They say bad things happen in threes. Well, I’ve had three fairly rotten things happen to me in the first four days of 2014.
Luckily, three solutions too.
The first was an ‘Oh crap!’ moment on New Year’s Day. I was bee-bopping down the road on my way home from work (because, yes, I had to go to work that day). I look up. Blinking red and blue lights behind me.
Yup, I was being pulled over.
Now, I don’t get stopped very often. This was the third time ever for me. I was sure I hadn’t been speeding.
Officer asks for my license and registration and then points out to me that the inspection on my car had expired in December.
Now, he could have given me a ticket with a big ol’ fine on it. Instead, I just had to get it inspected and a receipt to the town hall before February. The car was inspected yesterday (and passed). To get the receipt to the town hall will be nothing. Whew.
Problem 1 – solved.
The second happened on the morning of the second of January. We got this massive storm Hercules over night and a foot+ of snow in our driveway. The driveway is long.
I started to use our snow thrower, which promptly ceased to throw snow. We (my husband and I) had to shovel the entire driveway by hand.
I shoveled a few more inches off of it later in the day.
Then the next night we got another foot of heavy blown and drifted snow.
I started shoveling while the husband swore at the snow thrower. Then, clunk, a chunk of wood jamming the blades of the snow thrower fell out and, yay, the snow thrower started throwing snow!
Problem 2 – solved.
The rest of yesterday was relatively free of stress and problems. I couldn’t go anywhere because my car was getting inspected and the roads were too dangerous to want to go anywhere anyway.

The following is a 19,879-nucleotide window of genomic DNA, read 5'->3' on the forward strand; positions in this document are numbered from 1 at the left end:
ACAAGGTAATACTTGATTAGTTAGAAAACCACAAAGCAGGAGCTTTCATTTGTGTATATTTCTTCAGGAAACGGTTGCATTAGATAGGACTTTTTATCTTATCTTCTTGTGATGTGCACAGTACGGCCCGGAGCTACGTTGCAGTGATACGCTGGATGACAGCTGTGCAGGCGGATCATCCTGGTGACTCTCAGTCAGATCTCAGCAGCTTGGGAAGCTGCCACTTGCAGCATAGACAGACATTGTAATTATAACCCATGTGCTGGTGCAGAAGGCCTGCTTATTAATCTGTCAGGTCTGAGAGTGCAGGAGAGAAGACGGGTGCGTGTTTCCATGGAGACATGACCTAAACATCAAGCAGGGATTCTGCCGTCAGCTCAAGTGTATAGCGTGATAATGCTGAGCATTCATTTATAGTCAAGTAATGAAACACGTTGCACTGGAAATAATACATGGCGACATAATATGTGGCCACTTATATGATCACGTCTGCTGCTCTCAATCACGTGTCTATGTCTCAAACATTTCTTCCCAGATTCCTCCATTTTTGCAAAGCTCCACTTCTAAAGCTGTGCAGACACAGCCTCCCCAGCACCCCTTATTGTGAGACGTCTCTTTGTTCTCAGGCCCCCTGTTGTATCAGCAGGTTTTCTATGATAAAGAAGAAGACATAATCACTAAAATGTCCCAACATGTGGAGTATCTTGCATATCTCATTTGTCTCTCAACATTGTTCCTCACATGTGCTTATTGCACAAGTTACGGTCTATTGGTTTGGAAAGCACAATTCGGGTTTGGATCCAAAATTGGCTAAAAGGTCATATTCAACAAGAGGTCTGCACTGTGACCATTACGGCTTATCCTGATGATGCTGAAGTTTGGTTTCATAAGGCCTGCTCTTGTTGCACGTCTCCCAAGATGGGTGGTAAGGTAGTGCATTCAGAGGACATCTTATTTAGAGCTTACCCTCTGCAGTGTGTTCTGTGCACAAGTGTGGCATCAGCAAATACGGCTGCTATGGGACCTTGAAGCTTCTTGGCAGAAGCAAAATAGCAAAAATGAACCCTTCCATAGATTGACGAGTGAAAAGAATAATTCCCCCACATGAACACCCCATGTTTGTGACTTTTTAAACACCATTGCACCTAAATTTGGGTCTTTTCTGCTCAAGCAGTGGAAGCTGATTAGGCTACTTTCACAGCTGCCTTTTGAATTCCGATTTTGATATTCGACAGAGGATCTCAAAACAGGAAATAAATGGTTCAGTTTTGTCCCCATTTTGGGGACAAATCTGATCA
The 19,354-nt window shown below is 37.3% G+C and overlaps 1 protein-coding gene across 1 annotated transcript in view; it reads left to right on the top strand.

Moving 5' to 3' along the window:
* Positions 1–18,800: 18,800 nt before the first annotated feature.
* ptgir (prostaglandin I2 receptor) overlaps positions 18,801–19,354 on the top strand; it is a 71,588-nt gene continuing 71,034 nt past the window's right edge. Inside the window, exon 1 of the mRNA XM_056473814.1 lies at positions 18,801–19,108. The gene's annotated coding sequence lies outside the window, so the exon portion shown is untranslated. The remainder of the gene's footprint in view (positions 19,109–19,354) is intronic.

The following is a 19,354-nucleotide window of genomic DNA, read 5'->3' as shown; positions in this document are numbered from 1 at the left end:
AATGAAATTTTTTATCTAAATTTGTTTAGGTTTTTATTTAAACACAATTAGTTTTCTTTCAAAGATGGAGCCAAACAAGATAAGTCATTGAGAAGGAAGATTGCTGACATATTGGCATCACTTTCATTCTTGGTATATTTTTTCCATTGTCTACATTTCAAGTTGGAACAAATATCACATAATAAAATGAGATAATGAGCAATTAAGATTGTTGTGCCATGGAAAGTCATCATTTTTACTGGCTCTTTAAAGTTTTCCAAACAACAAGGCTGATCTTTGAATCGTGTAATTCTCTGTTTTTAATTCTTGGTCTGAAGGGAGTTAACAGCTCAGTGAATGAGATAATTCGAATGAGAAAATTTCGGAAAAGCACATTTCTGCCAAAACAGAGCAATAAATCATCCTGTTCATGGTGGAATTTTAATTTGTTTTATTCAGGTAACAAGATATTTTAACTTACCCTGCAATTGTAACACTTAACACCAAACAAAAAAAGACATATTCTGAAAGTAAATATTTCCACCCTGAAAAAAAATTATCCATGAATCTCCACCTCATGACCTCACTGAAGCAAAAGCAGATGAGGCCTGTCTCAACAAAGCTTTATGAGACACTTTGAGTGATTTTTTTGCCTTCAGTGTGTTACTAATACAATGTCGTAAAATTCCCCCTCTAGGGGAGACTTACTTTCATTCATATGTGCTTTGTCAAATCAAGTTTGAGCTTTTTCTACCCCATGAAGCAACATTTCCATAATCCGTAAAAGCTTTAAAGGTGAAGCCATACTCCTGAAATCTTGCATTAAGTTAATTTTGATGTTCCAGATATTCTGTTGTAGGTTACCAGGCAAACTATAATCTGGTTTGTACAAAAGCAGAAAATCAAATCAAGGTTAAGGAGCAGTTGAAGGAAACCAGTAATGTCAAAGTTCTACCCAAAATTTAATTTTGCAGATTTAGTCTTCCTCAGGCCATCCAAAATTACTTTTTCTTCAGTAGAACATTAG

So I got a snow day from work. The down side to this, of course, is that I had to come to work today (Saturday).
Things seemed pretty normal when I came into the lab. I decided to start the mass spectrometer doing something to get it primed for the set of analyses that I meant to run today.
But nothing happened.
I looked closely as saw that one ever-so-important light was off. The one labeled ‘Emission.’ This means only one thing: The filament is burned out.
The $500 filament that you can only replace by shutting down the whole system and risking it not starting ups again was broken. The mass spectrometer is just a very expensive heat source without it.
Here’s where I actually impressed myself. I actually did have a spare filament sitting around, so I took a deep breath and shut down the mass spectrometer. It took me about 20 minutes to change the filament and get everything back together and restart the system.
It started up again. Whew!
Feeling optimistic, I also changed the ash tube in the elemental analyzer, since it’s the device attached to the mass spectrometer that I need to use.
Everything went smoothly, so I went to my office and wrote a few recommendation letters before coming back in to check on things and weigh some samples.
Well, I’ll be darned if the mass spectrometer isn’t behaving better now than it was before the filament died. It pumped down quickly and I actually have been able to get the system running analyses… today!
Problem three – solved.
They say troubles come in threes, so it would a reasonable assumption that I should have a few day’s respite from bad news, right?